Health IT continues to skyrocket, supporting hospitals and providers as they strive for increased efficiency and cost savings. However, throughout this progress, the patient cannot be forgotten. The National Quality Forum (NQF) has released their “Identification and Prioritization of Health IT Patient Safety Measures” report, identifying patient safety issues related to health information technology and providing steps that need to be taken to resolve them.
Included in the nine technological areas that pose a potential threat to patient safety identified by the NQF are:
- Information Interoperability – Despite increased use, many EHRs are still not interoperable, leading to problems between the interfaces of EHRs and other clinical systems. Data from providers or the EHR should be available at the point of care to help providers in treating patients based on the most accurate real-time information.
- User-centered design – According to the NQF, more user-friendly systems could potentially reduce error rates and make care safer. However, this would require standardizing what is deemed “user-friendly” across systems to allow for meaningful and comparable measurement. Recent guidelines from the National Institute of Standards and Technology can help in this area.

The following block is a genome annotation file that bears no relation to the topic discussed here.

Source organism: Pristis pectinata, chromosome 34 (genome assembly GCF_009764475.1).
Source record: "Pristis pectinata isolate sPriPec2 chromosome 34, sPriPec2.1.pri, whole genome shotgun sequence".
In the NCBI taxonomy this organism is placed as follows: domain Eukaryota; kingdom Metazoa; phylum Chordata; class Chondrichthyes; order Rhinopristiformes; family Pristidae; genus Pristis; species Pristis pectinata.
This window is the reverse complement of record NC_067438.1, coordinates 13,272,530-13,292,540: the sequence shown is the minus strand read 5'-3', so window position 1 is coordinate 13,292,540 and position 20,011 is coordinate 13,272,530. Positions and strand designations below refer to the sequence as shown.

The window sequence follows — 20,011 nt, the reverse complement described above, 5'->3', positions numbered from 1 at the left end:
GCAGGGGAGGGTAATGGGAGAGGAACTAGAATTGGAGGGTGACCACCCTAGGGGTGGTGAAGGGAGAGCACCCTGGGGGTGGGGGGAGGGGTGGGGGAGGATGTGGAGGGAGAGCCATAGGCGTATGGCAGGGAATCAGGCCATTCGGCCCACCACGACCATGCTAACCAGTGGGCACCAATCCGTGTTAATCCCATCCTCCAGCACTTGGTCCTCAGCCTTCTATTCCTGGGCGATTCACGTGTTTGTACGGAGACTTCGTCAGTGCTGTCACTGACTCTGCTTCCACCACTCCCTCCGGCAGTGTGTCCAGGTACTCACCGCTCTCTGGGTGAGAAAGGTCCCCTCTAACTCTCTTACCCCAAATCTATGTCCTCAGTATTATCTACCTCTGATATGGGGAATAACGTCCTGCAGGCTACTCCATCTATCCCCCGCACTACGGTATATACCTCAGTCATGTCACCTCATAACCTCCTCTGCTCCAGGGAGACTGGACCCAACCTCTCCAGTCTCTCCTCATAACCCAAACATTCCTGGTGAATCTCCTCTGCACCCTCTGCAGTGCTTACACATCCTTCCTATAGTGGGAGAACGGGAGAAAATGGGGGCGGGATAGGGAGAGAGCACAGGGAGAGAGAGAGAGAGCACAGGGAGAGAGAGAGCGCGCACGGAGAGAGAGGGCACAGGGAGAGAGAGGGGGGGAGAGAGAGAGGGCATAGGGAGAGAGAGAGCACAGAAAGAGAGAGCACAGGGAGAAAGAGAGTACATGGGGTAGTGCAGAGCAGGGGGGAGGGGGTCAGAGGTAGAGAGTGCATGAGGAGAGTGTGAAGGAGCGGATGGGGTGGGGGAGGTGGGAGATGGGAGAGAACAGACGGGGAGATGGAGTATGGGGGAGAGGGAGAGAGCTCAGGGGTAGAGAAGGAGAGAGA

- Feedback and data-sharing – Instead of burying any mistakes or potential “learning moments” involved in processes like EHR implementation or interoperability, facilities need to share this information publicly to ensure the same mistakes aren’t being made twice. To allow for this change, vendors need to support and facilitate information sharing both between users and between users and vendors.
- Patient engagement – Technology and more widespread availability of the Internet is allowing patients to be more engaged in their own care. To continue to foster this development, it is important to understand what topics inspire engagement, and where patients tend to pull back. Additionally, some disparities in access and ability to interact with technology still remain – industry stakeholders and legislators need to work together to help remove these barriers.
By addressing these concerns, the NQF believes health IT will continue to flourish without putting patients at risk. As HIMSS highlighted earlier this year, innovation is instrumental to future health IT success. However it’s important to also address existing concerns, helping to strengthen the groundwork for future developments.